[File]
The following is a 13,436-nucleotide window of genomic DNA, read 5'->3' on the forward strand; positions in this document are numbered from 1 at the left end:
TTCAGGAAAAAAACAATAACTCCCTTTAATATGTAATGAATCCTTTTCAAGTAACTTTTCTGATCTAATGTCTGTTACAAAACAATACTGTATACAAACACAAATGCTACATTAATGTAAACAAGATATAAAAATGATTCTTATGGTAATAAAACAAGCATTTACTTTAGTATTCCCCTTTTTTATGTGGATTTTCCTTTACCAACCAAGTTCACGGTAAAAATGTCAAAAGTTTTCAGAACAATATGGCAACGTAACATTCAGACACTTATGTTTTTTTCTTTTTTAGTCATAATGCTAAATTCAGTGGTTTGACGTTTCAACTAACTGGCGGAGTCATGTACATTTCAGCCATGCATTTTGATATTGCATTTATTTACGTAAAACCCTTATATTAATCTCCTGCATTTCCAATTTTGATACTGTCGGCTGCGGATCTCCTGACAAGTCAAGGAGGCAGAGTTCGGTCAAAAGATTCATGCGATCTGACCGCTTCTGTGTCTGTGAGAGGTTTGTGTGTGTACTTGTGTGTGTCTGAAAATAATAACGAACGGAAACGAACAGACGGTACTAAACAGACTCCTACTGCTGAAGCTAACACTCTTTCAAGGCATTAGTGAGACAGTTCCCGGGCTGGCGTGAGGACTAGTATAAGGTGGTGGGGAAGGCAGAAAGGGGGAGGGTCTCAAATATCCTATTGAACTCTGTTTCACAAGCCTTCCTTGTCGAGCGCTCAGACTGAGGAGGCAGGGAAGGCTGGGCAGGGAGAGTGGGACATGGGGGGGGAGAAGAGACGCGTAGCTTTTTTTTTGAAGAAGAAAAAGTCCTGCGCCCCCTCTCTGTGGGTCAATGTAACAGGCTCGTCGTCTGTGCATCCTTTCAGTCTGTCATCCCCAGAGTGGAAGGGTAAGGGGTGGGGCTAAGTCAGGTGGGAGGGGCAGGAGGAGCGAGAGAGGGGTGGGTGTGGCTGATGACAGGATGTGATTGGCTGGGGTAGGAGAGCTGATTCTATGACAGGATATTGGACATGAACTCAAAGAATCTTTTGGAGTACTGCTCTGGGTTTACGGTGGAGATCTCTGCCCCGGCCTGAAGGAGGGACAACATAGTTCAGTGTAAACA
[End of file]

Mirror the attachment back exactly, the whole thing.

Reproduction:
The following is a 13,436-nucleotide window of genomic DNA, read 5'->3' on the forward strand; positions in this document are numbered from 1 at the left end:
TTCAGGAAAAAAACAATAACTCCCTTTAATATGTAATGAATCCTTTTCAAGTAACTTTTCTGATCTAATGTCTGTTACAAAACAATACTGTATACAAACACAAATGCTACATTAATGTAAACAAGATATAAAAATGATTCTTATGGTAATAAAACAAGCATTTACTTTAGTATTCCCCTTTTTTATGTGGATTTTCCTTTACCAACCAAGTTCACGGTAAAAATGTCAAAAGTTTTCAGAACAATATGGCAACGTAACATTCAGACACTTATGTTTTTTTCTTTTTTAGTCATAATGCTAAATTCAGTGGTTTGACGTTTCAACTAACTGGCGGAGTCATGTACATTTCAGCCATGCATTTTGATATTGCATTTATTTACGTAAAACCCTTATATTAATCTCCTGCATTTCCAATTTTGATACTGTCGGCTGCGGATCTCCTGACAAGTCAAGGAGGCAGAGTTCGGTCAAAAGATTCATGCGATCTGACCGCTTCTGTGTCTGTGAGAGGTTTGTGTGTGTACTTGTGTGTGTCTGAAAATAATAACGAACGGAAACGAACAGACGGTACTAAACAGACTCCTACTGCTGAAGCTAACACTCTTTCAAGGCATTAGTGAGACAGTTCCCGGGCTGGCGTGAGGACTAGTATAAGGTGGTGGGGAAGGCAGAAAGGGGGAGGGTCTCAAATATCCTATTGAACTCTGTTTCACAAGCCTTCCTTGTCGAGCGCTCAGACTGAGGAGGCAGGGAAGGCTGGGCAGGGAGAGTGGGACATGGGGGGGGAGAAGAGACGCGTAGCTTTTTTTTTGAAGAAGAAAAAGTCCTGCGCCCCCTCTCTGTGGGTCAATGTAACAGGCTCGTCGTCTGTGCATCCTTTCAGTCTGTCATCCCCAGAGTGGAAGGGTAAGGGGTGGGGCTAAGTCAGGTGGGAGGGGCAGGAGGAGCGAGAGAGGGGTGGGTGTGGCTGATGACAGGATGTGATTGGCTGGGGTAGGAGAGCTGATTCTATGACAGGATATTGGACATGAACTCAAAGAATCTTTTGGAGTACTGCTCTGGGTTTACGGTGGAGATCTCTGCCCCGGCCTGAAGGAGGGACAACATAGTTCAGTGTAAACA